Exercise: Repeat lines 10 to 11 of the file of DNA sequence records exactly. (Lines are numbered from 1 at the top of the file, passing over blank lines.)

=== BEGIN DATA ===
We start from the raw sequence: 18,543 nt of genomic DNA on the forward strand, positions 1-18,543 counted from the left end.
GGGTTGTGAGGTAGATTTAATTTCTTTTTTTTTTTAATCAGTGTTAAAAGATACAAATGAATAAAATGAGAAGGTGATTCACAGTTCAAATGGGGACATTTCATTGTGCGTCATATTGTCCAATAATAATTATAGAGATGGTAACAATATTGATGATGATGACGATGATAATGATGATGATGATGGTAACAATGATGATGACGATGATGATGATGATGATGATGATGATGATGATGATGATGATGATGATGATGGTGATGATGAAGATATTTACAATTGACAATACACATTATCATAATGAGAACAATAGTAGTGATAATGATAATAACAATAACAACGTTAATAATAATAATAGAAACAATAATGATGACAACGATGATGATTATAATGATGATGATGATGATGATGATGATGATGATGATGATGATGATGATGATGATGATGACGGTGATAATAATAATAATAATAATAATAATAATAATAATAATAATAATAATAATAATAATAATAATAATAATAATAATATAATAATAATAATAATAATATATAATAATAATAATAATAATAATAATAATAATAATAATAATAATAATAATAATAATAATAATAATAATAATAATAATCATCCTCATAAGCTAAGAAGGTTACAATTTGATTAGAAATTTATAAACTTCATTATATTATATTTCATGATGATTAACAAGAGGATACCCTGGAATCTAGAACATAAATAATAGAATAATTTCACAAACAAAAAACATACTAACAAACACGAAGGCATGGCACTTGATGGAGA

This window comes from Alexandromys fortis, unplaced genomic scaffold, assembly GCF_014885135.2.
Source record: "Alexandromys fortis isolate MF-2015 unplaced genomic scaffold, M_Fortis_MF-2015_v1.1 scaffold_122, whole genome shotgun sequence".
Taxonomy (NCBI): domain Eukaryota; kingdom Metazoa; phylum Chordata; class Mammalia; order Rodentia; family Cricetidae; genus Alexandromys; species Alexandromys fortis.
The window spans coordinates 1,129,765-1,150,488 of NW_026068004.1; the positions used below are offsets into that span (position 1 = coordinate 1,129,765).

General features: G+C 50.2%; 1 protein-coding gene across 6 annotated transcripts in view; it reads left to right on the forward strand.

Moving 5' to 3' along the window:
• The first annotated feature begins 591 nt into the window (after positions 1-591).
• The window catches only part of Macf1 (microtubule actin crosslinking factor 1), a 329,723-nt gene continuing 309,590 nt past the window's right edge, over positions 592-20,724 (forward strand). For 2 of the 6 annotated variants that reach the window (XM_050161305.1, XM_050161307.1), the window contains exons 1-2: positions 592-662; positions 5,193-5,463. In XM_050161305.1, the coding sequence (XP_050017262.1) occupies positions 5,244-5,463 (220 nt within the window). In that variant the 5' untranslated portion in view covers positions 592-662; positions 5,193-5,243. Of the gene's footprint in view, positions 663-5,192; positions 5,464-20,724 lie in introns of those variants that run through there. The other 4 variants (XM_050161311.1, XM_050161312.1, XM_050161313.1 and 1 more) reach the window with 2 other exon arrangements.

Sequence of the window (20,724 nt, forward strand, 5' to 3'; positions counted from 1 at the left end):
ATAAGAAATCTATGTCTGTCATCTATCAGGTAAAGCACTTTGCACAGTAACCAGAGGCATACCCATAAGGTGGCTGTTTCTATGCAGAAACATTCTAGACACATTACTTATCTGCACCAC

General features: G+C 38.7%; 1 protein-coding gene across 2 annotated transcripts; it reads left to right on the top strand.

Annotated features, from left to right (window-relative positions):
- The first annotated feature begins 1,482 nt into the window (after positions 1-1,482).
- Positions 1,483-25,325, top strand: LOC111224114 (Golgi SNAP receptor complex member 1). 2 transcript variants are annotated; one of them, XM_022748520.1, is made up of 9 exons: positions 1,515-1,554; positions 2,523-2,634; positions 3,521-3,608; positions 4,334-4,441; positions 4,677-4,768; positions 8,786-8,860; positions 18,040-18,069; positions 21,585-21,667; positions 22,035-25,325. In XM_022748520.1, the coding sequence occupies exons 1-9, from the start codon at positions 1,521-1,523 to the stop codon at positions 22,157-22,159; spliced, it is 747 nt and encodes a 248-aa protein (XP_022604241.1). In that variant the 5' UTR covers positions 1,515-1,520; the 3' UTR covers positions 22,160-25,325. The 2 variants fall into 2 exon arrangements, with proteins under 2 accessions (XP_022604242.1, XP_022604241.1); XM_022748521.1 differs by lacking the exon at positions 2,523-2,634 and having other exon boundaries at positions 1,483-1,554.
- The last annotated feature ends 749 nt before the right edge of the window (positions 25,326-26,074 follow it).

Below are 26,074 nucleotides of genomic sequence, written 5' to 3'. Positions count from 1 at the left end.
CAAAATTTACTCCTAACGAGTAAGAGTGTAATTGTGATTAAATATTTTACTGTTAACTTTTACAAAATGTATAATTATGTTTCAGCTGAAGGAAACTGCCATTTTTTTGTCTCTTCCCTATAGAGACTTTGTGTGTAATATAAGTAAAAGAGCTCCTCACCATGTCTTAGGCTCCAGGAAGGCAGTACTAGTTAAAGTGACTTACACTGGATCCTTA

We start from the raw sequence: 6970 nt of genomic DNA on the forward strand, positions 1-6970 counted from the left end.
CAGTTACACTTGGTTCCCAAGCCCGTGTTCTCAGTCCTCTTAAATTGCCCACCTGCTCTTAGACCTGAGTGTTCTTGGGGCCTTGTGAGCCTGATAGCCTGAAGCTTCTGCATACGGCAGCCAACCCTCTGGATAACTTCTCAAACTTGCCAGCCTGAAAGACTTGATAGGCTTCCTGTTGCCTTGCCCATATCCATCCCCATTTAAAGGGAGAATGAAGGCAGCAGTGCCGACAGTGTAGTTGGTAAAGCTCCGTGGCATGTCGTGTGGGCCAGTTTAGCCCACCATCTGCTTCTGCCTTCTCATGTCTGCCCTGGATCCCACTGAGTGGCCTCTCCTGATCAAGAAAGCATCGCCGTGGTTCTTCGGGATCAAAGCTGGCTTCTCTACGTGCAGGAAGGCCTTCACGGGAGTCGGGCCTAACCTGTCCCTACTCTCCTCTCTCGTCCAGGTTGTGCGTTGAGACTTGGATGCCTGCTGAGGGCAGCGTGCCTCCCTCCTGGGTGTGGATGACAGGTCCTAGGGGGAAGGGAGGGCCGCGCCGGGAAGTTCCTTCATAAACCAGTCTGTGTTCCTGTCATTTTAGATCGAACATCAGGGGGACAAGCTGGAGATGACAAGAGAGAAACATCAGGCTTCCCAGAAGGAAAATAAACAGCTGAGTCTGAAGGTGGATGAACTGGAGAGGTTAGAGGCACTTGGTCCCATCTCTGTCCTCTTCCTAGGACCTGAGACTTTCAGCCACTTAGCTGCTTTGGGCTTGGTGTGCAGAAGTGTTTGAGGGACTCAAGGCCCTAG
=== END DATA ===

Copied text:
• The window catches only part of Macf1 (microtubule actin crosslinking factor 1), a 329,723-nt gene continuing 309,590 nt past the window's right edge, over positions 592-20,724 (forward strand). For 2 of the 6 annotated variants that reach the window (XM_050161305.1, XM_050161307.1), the window contains exons 1-2: positions 592-662; positions 5,193-5,463. In XM_050161305.1, the coding sequence (XP_050017262.1) occupies positions 5,244-5,463 (220 nt within the window). In that variant the 5' untranslated portion in view covers positions 592-662; positions 5,193-5,243. Of the gene's footprint in view, positions 663-5,192; positions 5,464-20,724 lie in introns of those variants that run through there. The other 4 variants (XM_050161311.1, XM_050161312.1, XM_050161313.1 and 1 more) reach the window with 2 other exon arrangements.

Sequence of the window (20,724 nt, forward strand, 5' to 3'; positions counted from 1 at the left end):